No matter what McCarthy seems to believe, it seems rather odd that her miracle cure hasn't translated so well.  We don't hear of hundreds or even thousands of autistic kids being cured, so it would seem slightly odd that her magic only happened to apply to her son and nobody else.  So aside from scaring parents away from vaccines, what else has Jenny McCarthy done with all of her anti-vaccination crusading? Go to this website to find out and read the is very interesting.

Jenny McCarthy Body Count

The basic premise is that as of the time this post was written, McCarthy has indirectly led to the deaths of 738 children which could have been prevented with proper vaccinations, and she has indirectly led to over 85,000 children contracting preventable diseases.  And in all that time what is the number of autism diagnoses scientifically linked to vaccinations???


Yes.... ZERO.

These are the ramifications when people ignore science, and while Jenny McCarthy could have chose to use her celebrity status to educate people about vaccinations and/or to help parents of autistic children come to grips with the diagnoses, she instead decided it was better to scare parents based upon personal opinion which has no scientific backing whatsoever.  Amazing.

Monday, November 14, 2011

More Broken Promises From Lowell Hubbs

About a month ago (October 14, 2011 7:48 PM to be specific), Lowell Hubbs left the following comment on a previous blog post:

"Watch me get bailed out next week on a million dollar bail, if you think nothings [sic] true! Keep watchin [sic] the news."  ~ Lowell Hubbs
Well, I must say I was curious, but once again it appears to have been just another broken promise from Mr. Hubbs as nothing ever came to fruition and to the best of my knowledge Mr. Hubbs has not been in the news lately.

I'm not sure what he thought was going to happen or if he was planning on a major crime spree, but perhaps even more comical than Mr. Hubbs' growing list of broken promises is the fact he somehow feels he is capable of finding the financial resources to get bailed out when the bail itself is a million bucks. Seriously? I'm pretty sure a $1,000 bond would be out of his range, so how he feels he can come up with seven figures is beyond me.

Hey maybe I'm wrong... maybe meat packing plants pay better than I thought?

Thursday, November 10, 2011

Natural News: Another Website For Quacks

Recently, Mr. Hubbs thought it prudent to leave the following comment on an earlier blog post:
"[...] My site receives thousands of views per day world wide [sic]. My site pages are now even referenced to on Natural News, the second largest read alternative medicine and information website existing. Even the stupidity of your blog is referenced to on the N.N. page below. Check it out. How the medical monopoly hides inconvenient vaccine truths Learn more:" [...]  ~Lowell Hubbs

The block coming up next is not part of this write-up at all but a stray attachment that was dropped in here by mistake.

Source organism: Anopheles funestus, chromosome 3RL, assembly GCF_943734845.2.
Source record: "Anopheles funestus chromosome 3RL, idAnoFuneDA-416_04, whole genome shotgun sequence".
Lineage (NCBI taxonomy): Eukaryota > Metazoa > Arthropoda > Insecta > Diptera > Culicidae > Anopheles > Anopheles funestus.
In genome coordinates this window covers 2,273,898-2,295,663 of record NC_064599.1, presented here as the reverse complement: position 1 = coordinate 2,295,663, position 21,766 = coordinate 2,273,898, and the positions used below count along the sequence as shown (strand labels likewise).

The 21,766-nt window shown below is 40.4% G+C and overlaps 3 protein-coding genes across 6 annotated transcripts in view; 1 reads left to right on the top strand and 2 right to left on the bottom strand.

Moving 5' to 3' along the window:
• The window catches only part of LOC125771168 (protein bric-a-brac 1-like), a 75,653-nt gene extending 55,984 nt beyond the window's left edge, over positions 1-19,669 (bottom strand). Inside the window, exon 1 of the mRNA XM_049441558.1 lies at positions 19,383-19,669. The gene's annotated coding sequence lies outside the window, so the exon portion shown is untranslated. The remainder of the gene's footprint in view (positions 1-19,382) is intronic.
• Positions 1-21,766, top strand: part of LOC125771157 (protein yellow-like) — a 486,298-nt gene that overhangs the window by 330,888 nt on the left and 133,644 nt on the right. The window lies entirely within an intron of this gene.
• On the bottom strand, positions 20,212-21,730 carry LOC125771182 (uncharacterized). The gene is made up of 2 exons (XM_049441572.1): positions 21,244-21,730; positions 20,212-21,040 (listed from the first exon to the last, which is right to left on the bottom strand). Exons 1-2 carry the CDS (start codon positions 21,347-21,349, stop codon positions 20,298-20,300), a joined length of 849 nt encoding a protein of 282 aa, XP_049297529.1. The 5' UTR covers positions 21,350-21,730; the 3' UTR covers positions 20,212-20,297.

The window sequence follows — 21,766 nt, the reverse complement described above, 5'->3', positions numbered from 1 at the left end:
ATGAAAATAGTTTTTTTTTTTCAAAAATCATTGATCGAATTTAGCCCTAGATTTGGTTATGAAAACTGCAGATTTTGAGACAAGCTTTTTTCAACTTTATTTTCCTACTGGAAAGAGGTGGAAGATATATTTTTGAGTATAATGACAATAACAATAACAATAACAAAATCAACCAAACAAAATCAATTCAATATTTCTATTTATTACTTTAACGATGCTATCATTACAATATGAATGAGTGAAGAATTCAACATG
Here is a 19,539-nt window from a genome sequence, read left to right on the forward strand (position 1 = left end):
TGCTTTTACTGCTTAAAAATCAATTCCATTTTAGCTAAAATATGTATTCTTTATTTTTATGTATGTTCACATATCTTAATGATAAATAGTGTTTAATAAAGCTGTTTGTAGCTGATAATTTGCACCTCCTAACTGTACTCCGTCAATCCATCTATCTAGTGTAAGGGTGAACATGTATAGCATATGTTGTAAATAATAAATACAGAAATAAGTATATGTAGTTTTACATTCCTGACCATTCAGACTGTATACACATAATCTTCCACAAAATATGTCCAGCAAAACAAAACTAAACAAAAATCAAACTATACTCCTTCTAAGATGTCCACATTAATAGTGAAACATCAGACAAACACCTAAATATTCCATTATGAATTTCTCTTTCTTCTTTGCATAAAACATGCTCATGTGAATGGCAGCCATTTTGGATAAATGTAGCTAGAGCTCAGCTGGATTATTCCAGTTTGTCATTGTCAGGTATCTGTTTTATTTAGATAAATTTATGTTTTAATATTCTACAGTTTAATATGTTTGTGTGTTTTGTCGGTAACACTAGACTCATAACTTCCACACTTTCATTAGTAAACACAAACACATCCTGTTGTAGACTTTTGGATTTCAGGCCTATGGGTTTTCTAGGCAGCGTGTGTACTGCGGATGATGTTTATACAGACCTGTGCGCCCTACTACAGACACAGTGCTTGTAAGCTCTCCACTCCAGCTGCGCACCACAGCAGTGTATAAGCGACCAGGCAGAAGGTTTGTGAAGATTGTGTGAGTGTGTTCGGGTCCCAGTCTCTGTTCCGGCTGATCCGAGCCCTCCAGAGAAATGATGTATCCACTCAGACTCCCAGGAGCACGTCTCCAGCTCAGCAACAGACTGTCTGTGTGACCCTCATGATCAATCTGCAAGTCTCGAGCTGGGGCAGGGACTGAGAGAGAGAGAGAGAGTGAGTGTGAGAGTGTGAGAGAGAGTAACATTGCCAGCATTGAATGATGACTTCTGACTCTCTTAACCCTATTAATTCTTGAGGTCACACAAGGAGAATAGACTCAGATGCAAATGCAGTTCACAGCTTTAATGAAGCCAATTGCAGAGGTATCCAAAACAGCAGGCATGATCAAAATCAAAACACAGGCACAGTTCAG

I had to laugh that NaturalNews couldn't even spell "vaccinations" properly in their URL (which tells us how knowledgeable on the subject matter they really are) but beyond that there are a few interesting points here.  Whether or not Mr. Hubbs cute little conspiracy theorist website gets "thousands of views" on a daily basis is doubtful... unless of course you count Mr. Hubbs own visits.  The reality of the matter is the traffic rank on Mr. Hubbs' website is 4,799,934.  To put that in perspective, the traffic rank for (a website primarily devoted to funny pictures of cats) is 2,711... which means there are approximately 4.8 million websites more popular that Mr. Hubbs' website, but yet less popular than random pictures of cats. 

Better yet, the ranking for is 3,014 which means there are only 4,796,920 websites standing between the CDC website, and Mr. Hubbs' website.  Heck even (the aluminum / tinfoil hat wiki page) has a ranking of 539,607 which means there are only 4,260,327 websites less popular than tinfoil hats but yet more popular than Mr. Hubbs' website.  Yes... a website which is meant to be a joke and pokes fun at conspiracy theorists is ranked over four million pages higher than an actual conspiracy theorist.  Sort of puts things in perspective now doesn't it?  Oh and in the off chance you are curious, receives about half as many hits per month as a website devoted to photoshopped pictures of cats.  Seriously.

Not that website rankings really mean anything of course.  First you need to realize that search engines can (and often do) skew rankings do to how they catalog specific pages and how the automated bots perform searches.  Second, even if a website is "popular" it doesn't mean it is being visited by unique people.  It can be a handful of people (or bots) who cycle the page hundreds of times a day.  Third, popularity doesn't equal influence.  Websites that are controversial (or dare I say it)... even ignorant and silly tend to get hits out of morbid curiosity.  That doesn't mean they are influential.  One has to keep in mind the website devoted to two girls and one cup received millions upon million upon millions of hits... that doesn't mean people are going to repeat that practice at home.  (If you don't know what 2Girls1Cup is... be warned you do NOT want to google it and find out).